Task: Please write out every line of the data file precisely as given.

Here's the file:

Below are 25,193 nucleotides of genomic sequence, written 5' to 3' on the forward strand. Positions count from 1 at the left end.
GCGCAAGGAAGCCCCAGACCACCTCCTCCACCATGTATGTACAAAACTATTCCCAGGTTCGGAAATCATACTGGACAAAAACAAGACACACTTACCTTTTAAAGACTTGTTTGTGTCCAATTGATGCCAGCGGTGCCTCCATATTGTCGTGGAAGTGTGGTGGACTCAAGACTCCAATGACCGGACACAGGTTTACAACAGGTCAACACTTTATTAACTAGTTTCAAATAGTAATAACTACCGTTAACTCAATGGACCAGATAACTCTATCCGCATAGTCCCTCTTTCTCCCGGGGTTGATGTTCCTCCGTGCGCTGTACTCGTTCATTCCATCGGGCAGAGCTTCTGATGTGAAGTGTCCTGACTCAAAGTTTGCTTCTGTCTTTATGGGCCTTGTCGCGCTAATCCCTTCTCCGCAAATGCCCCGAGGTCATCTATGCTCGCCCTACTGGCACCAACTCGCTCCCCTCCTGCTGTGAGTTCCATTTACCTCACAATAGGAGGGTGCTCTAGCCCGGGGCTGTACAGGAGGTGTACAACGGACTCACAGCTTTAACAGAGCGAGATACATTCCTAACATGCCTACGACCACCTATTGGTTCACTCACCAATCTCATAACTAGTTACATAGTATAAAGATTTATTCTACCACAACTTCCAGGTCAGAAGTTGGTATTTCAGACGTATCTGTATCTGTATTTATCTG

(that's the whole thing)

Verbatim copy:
Below are 25,193 nucleotides of genomic sequence, written 5' to 3' on the forward strand. Positions count from 1 at the left end.
GCGCAAGGAAGCCCCAGACCACCTCCTCCACCATGTATGTACAAAACTATTCCCAGGTTCGGAAATCATACTGGACAAAAACAAGACACACTTACCTTTTAAAGACTTGTTTGTGTCCAATTGATGCCAGCGGTGCCTCCATATTGTCGTGGAAGTGTGGTGGACTCAAGACTCCAATGACCGGACACAGGTTTACAACAGGTCAACACTTTATTAACTAGTTTCAAATAGTAATAACTACCGTTAACTCAATGGACCAGATAACTCTATCCGCATAGTCCCTCTTTCTCCCGGGGTTGATGTTCCTCCGTGCGCTGTACTCGTTCATTCCATCGGGCAGAGCTTCTGATGTGAAGTGTCCTGACTCAAAGTTTGCTTCTGTCTTTATGGGCCTTGTCGCGCTAATCCCTTCTCCGCAAATGCCCCGAGGTCATCTATGCTCGCCCTACTGGCACCAACTCGCTCCCCTCCTGCTGTGAGTTCCATTTACCTCACAATAGGAGGGTGCTCTAGCCCGGGGCTGTACAGGAGGTGTACAACGGACTCACAGCTTTAACAGAGCGAGATACATTCCTAACATGCCTACGACCACCTATTGGTTCACTCACCAATCTCATAACTAGTTACATAGTATAAAGATTTATTCTACCACAACTTCCAGGTCAGAAGTTGGTATTTCAGACGTATCTGTATCTGTATTTATCTG